0
    0
  • The emperor and his ministers hoped that, having conceded the demands of the Magyars, they would receive the help of the Hungarian government in crushing the revolution elsewhere, a hope that seemed to be justified by the readiness with which Batthyany consented to send a contingent to the assistance of the imperialists in Italy.

    0
    0
  • Jellachich, who as a soldier was devoted to the interests of the imperial house, realized that the best way to break the revolutionary power of the Magyars and Germans would be to encourage the Slav national ideas, which were equally hostile to both; to set up against the Dualism in favour at Pest and Vienna the federal system advocated by the Sla y s, and so to restore the traditional Habsburg principle of Divide et impera.

    0
    0
  • This was the challenge which the Magyars were not slow to accept.

    0
    0
  • Desultory fighting, in which Austrian officers with the tacit consent of the minister of war took part against the Magyars, had already broken out in the south.

    0
    0
  • His mission, which was a slight to Jellachich, was conceived as a concession to the Magyars, and had the general approval of Batthyany.

    0
    0
  • The Magyars at once took up the challenge.

    0
    0
  • They had at their disposal 375,000 men, to which the Magyars could only oppose 160,000.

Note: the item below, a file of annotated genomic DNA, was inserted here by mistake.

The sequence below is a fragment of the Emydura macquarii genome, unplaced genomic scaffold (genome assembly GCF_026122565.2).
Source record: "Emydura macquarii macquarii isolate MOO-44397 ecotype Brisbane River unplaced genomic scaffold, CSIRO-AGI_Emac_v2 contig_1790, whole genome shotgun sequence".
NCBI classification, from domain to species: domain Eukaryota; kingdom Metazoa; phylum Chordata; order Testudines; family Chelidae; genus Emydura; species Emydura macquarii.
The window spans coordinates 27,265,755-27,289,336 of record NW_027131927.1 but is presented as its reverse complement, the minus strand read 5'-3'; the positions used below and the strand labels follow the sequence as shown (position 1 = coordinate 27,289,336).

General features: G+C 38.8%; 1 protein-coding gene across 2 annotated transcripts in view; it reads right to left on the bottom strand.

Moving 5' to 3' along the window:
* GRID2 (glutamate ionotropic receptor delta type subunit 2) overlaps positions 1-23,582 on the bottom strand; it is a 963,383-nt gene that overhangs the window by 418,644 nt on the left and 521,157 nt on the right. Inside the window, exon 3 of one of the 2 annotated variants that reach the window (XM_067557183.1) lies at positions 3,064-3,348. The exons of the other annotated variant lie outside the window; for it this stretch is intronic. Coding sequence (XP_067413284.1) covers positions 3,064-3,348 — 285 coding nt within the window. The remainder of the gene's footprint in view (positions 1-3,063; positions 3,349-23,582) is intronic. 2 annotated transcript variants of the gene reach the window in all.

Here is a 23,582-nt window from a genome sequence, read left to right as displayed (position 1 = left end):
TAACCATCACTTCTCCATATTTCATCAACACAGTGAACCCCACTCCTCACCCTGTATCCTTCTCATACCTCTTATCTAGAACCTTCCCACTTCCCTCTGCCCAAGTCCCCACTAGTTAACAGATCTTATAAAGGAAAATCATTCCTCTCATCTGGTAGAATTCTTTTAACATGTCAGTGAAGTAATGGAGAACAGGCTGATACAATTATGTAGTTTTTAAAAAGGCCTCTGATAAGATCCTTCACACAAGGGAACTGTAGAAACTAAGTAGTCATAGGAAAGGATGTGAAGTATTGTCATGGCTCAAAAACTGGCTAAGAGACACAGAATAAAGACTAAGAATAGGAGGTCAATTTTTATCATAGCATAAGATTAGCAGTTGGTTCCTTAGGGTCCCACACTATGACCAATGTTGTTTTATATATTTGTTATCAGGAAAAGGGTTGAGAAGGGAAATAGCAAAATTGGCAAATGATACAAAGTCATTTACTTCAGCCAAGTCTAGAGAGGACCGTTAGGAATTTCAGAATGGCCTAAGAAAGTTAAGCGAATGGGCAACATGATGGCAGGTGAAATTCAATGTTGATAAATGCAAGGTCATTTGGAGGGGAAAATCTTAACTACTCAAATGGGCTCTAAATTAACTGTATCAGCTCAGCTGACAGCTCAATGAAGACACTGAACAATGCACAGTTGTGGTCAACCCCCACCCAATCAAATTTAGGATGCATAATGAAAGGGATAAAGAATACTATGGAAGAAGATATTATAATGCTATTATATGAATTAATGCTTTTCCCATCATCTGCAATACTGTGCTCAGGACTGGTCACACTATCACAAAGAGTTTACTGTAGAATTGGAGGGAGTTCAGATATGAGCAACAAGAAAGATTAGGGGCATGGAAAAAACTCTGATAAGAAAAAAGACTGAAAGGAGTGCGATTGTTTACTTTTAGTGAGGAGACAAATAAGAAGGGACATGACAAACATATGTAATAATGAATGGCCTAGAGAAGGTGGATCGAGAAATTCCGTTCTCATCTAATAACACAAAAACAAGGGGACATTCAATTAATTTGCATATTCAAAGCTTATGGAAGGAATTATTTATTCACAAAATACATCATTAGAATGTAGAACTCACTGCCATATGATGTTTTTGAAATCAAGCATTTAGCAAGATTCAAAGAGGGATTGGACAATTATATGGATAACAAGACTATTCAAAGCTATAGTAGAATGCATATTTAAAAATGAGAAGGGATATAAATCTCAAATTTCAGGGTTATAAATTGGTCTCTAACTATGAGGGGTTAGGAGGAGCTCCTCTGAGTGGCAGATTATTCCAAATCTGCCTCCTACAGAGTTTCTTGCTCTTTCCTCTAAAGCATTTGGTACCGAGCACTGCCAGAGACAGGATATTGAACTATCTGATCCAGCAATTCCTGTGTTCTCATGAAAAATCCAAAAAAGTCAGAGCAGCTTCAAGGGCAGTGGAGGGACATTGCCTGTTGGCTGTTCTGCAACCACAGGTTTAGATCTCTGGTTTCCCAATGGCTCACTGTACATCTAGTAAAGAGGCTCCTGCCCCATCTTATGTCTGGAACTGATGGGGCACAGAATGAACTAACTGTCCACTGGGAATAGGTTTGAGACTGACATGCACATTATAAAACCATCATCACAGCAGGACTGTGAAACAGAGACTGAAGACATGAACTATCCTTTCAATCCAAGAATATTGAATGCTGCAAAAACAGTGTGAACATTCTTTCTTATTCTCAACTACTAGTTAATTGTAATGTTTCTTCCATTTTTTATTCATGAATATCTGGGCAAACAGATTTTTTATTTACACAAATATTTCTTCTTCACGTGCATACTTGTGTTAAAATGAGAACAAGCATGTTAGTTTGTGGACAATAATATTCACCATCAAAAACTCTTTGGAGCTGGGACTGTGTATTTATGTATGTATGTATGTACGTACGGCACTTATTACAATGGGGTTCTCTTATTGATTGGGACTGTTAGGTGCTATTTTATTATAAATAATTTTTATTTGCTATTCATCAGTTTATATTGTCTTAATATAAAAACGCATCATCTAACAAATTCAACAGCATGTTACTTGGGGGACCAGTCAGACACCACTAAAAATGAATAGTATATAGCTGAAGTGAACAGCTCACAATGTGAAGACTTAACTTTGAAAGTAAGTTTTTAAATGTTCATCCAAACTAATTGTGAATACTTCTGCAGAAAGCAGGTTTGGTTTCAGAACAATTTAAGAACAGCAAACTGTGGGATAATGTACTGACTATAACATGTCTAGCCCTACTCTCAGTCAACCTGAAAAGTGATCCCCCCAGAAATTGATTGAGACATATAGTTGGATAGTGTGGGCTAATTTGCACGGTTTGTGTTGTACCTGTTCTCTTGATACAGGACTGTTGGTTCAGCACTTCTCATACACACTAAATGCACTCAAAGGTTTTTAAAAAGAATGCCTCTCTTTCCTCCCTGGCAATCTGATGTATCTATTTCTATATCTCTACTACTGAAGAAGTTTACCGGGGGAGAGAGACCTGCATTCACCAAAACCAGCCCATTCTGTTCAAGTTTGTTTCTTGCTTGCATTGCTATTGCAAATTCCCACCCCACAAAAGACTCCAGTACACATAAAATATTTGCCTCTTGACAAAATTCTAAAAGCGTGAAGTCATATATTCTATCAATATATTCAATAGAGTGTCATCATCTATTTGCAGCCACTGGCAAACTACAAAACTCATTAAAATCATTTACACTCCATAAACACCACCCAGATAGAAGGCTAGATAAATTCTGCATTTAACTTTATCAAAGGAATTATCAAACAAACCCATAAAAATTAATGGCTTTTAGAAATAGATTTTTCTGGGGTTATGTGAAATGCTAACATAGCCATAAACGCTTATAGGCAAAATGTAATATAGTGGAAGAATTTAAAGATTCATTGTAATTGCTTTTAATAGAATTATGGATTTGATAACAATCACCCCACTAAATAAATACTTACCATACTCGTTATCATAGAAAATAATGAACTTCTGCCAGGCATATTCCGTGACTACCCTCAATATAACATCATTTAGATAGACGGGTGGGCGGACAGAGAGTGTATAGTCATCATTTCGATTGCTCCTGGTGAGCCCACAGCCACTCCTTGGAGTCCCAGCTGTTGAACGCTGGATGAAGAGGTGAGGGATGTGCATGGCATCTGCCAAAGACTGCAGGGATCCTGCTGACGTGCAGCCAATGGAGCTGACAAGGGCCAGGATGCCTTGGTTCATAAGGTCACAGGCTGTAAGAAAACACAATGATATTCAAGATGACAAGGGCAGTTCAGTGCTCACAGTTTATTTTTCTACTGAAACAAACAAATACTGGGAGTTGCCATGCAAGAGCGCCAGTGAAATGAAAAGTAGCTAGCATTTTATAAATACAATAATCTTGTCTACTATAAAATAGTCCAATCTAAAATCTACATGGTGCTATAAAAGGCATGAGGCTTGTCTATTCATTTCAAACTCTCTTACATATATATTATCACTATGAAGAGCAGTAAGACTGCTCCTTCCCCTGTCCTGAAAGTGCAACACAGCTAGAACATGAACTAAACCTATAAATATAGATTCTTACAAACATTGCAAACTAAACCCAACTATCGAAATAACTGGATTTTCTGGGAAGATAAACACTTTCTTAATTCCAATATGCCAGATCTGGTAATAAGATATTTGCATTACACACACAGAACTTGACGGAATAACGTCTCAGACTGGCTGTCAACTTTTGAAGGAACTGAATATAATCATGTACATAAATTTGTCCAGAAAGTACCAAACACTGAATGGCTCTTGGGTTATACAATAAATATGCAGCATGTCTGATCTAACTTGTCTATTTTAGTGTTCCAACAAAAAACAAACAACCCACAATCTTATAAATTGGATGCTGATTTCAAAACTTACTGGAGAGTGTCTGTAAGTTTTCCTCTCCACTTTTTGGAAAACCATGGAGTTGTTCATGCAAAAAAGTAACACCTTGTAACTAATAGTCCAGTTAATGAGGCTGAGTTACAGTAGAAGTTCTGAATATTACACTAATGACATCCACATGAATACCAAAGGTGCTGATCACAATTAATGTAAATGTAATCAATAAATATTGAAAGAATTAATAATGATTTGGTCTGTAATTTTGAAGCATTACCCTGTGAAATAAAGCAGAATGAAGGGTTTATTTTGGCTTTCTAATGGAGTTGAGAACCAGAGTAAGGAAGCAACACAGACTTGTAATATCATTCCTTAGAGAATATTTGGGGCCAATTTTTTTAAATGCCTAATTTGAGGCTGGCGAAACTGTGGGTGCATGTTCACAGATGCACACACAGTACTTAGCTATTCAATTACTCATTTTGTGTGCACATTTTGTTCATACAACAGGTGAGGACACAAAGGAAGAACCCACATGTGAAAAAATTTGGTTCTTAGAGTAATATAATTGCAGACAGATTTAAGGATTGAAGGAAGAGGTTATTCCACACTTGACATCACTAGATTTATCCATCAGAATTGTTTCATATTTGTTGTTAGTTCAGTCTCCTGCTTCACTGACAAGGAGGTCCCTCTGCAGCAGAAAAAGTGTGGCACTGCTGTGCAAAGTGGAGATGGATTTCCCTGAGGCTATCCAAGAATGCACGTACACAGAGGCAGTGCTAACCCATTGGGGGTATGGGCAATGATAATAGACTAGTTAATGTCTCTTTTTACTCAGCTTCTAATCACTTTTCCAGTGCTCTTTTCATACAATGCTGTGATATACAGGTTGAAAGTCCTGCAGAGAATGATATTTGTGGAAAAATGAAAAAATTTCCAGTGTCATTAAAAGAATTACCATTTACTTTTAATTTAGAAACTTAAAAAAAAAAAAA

0
    0
  • The Magyars, too, were now more than ever divided among themselves, no plan of campaign had yet been drawn up, no commander-in-chief appointed to replace Gdrgei, whom Kossuth had deposed.

    0
    0
  • It ' The crowning atrocities, which the Magyars have never wholly forgiven, were the shooting and hanging of the " Arad Martyrs " and the execution of Batthyany.

    0
    0
  • The outbreak of the FrancoGerman War of 1870 turned the attention of the Magyars to assy.

    0
    0
  • In this latter respect Tisza rendered substantial aid to the joint minister for foreign affairs by repressing the anti-Russian ardour of the Magyars on the outbreak of the Russo-Turkish war of 1877-78, and by supporting Andrassy's execution of the mandate from the Berlin Congress to Austria-Hungary for the occupation of Bosnia, against which the Hungarian opposition agitated for reasons ostensibly financial.

    0
    0
  • 20, 1866), excluding Austria from Italy and Germany, made the fate of the Habsburg monarchy absolutely dependent upon a compromise with the Magyars.

    0
    0
  • the king, weary of the tactics of a minority which for years had terrorized every majority and prevented the government from exercising its proper constitutional functions, had resolved to show the Magyars that he was prepared to rule unconstitu 1 The Austrian court resented especially the decree proclaiming national mourning for Louis Kossuth, though no minister was present at the funeral.

    0
    0
  • Apart from the question of constitutional right, the Magyars objected to German as the medium of military education as increasing the difficulty of magyarizing the subordinate races of Hungary (see KnatchbullHugessen, ii.

    0
    0
  • ' Of the 16,000,000 inhabitants of Hungary barely a half were Magyar; and the franchise was possessed by only 800,000, of whom the Magyars formed the overwhelming majority.

    0
    0
  • This procrastinating policy played into the hands of the extremists; for supplies had not been voted, and the question of the credits for the expenditure incurred in connexion with the annexation of Bosnia and Herzegovina, increasingly urgent, placed a powerful weapon in the hands of the Magyars, and made it certain that in the autumn the crisis would assume an even more acute form.